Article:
Conditions We Treat //
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Allergies come in many forms. Click the blue buttons to find out about different conditions our allergists diagnose and treat at The Allergy and Asthma Center, P.C.
Sneezing, runny or stuffy nose, itchy eyes, nose, or mouth? These are signs that you may have allergic rhinitis, a condition that affects as many as 60 million Americans. Allergic rhinitis, like skin rashes and other allergies, develops when the body’s immune system becomes sensitized and overreacts to something in the environment that is usually harmless for most people. Allergic rhinitis is commonly called hay fever.
If you have frequent shortness of breath, coughing, or a whistling wheezy sound in your chest when you breathe, you may have asthma—a chronic condition that results in inflammation and constriction of the bronchial tubes, the passageways that allow air to enter and leave the lungs.
Sinus disease is a major health problem affecting over 30 million people in the United States. Americans spend more than $1 billion each year on over-the-counter medications to treat it. Sinus disease is responsible for 16 million doctor visits and $150 million spent on prescription medications. People who have allergies, asthma, structural blockages in the nose or sinuses, or people with weak immune systems are at greater risk.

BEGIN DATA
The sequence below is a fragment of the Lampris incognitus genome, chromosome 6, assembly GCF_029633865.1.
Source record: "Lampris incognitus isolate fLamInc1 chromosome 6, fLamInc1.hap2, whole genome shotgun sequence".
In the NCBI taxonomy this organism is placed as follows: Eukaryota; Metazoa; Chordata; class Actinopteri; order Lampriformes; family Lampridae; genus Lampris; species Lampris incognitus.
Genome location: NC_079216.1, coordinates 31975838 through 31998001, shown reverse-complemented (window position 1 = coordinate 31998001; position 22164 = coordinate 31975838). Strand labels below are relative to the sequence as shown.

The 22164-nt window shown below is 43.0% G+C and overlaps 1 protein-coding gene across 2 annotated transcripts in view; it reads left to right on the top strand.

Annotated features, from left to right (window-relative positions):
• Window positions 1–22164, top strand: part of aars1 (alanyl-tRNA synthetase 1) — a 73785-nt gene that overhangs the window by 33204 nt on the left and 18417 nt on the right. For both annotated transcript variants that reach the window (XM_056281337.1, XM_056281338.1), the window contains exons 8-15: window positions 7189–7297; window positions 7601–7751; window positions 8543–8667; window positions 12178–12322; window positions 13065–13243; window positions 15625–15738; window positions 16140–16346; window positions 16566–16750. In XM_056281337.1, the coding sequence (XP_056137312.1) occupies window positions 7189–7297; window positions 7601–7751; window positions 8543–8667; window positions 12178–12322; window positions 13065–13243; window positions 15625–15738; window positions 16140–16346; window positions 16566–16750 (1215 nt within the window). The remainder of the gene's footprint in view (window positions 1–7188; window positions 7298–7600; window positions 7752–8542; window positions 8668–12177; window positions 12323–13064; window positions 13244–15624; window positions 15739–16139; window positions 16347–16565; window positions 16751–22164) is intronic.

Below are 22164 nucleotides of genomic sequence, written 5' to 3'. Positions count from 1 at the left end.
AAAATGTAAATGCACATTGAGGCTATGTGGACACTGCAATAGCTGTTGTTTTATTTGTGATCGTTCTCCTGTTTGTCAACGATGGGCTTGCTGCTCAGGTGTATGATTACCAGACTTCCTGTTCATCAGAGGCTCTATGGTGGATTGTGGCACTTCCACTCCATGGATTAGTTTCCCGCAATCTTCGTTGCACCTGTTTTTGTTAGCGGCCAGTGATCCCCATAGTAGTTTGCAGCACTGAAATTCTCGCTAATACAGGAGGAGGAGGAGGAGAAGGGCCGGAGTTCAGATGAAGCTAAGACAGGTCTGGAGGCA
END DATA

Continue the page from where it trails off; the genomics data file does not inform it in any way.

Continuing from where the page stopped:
Most allergies cause mild to moderate symptoms, such as watery eyes, runny nose, or rashes. But in some cases, allergies can cause a life threatening, potentially fatal allergic reaction known as anaphylaxis. Allergies to foods, insect stings, medications and latex are most frequent allergies associated with anaphylaxis.
More than 50 million Americans have an allergy of some kind. Food allergies are estimated to affect 4 to 6 percent of children and 4 percent of adults, according to the Centers for Disease Control and Prevention. Food allergy symptoms are most common in babies and children, but they can appear at any age. You can even develop an allergy to foods you have eaten for years with no problems. Learn more about the types of food allergies.
Insect stings typically result in localized reactions with pain, swelling and redness confined to the sting site. More severe reactions include symptoms appearing over a wider area (for example, swelling of your whole arm if you were stung on your wrist) or affecting other parts of the body from where the sting occurred. Allergic reactions to stings can occur even after many normal reactions to stings and at any age. It has been estimated that potentially life-threatening allergic reactions to insect venom occur in 0.4 percent to 0.8 percent of children and 3 percent of adults. Thousands of people are stung by insects each year, and as many as 90–100 people in the United States die as a result of allergic reactions.